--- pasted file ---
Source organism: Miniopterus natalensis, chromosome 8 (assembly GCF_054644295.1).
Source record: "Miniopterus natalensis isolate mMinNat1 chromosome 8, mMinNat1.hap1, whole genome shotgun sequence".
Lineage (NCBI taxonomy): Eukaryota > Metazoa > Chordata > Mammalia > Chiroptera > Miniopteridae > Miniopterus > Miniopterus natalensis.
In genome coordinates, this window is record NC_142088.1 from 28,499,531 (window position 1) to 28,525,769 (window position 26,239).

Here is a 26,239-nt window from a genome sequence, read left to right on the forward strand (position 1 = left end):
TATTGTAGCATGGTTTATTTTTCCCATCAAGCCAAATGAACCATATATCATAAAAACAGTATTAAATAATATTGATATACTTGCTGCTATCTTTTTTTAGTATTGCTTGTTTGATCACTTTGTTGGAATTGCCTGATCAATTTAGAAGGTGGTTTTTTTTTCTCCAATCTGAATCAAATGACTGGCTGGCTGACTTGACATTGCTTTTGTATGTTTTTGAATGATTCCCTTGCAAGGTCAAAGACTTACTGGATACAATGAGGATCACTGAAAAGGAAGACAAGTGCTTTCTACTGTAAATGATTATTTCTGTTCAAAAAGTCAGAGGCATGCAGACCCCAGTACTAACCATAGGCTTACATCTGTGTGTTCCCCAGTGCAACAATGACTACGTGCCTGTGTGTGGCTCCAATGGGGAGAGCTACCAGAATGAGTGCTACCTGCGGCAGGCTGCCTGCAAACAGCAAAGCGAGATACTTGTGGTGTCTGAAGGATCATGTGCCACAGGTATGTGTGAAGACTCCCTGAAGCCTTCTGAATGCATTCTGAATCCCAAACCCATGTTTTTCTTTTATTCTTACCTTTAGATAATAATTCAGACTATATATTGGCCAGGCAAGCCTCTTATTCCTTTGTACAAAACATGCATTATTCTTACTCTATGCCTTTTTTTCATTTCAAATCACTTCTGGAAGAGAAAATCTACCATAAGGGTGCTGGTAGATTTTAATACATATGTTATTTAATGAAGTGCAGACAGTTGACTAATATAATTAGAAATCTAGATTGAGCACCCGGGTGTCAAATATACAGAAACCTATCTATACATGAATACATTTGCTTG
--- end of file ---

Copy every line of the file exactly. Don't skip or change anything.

Source organism: Miniopterus natalensis, chromosome 8 (assembly GCF_054644295.1).
Source record: "Miniopterus natalensis isolate mMinNat1 chromosome 8, mMinNat1.hap1, whole genome shotgun sequence".
Lineage (NCBI taxonomy): Eukaryota > Metazoa > Chordata > Mammalia > Chiroptera > Miniopteridae > Miniopterus > Miniopterus natalensis.
In genome coordinates, this window is record NC_142088.1 from 28,499,531 (window position 1) to 28,525,769 (window position 26,239).

Here is a 26,239-nt window from a genome sequence, read left to right on the forward strand (position 1 = left end):
TATTGTAGCATGGTTTATTTTTCCCATCAAGCCAAATGAACCATATATCATAAAAACAGTATTAAATAATATTGATATACTTGCTGCTATCTTTTTTTAGTATTGCTTGTTTGATCACTTTGTTGGAATTGCCTGATCAATTTAGAAGGTGGTTTTTTTTTCTCCAATCTGAATCAAATGACTGGCTGGCTGACTTGACATTGCTTTTGTATGTTTTTGAATGATTCCCTTGCAAGGTCAAAGACTTACTGGATACAATGAGGATCACTGAAAAGGAAGACAAGTGCTTTCTACTGTAAATGATTATTTCTGTTCAAAAAGTCAGAGGCATGCAGACCCCAGTACTAACCATAGGCTTACATCTGTGTGTTCCCCAGTGCAACAATGACTACGTGCCTGTGTGTGGCTCCAATGGGGAGAGCTACCAGAATGAGTGCTACCTGCGGCAGGCTGCCTGCAAACAGCAAAGCGAGATACTTGTGGTGTCTGAAGGATCATGTGCCACAGGTATGTGTGAAGACTCCCTGAAGCCTTCTGAATGCATTCTGAATCCCAAACCCATGTTTTTCTTTTATTCTTACCTTTAGATAATAATTCAGACTATATATTGGCCAGGCAAGCCTCTTATTCCTTTGTACAAAACATGCATTATTCTTACTCTATGCCTTTTTTTCATTTCAAATCACTTCTGGAAGAGAAAATCTACCATAAGGGTGCTGGTAGATTTTAATACATATGTTATTTAATGAAGTGCAGACAGTTGACTAATATAATTAGAAATCTAGATTGAGCACCCGGGTGTCAAATATACAGAAACCTATCTATACATGAATACATTTGCTTG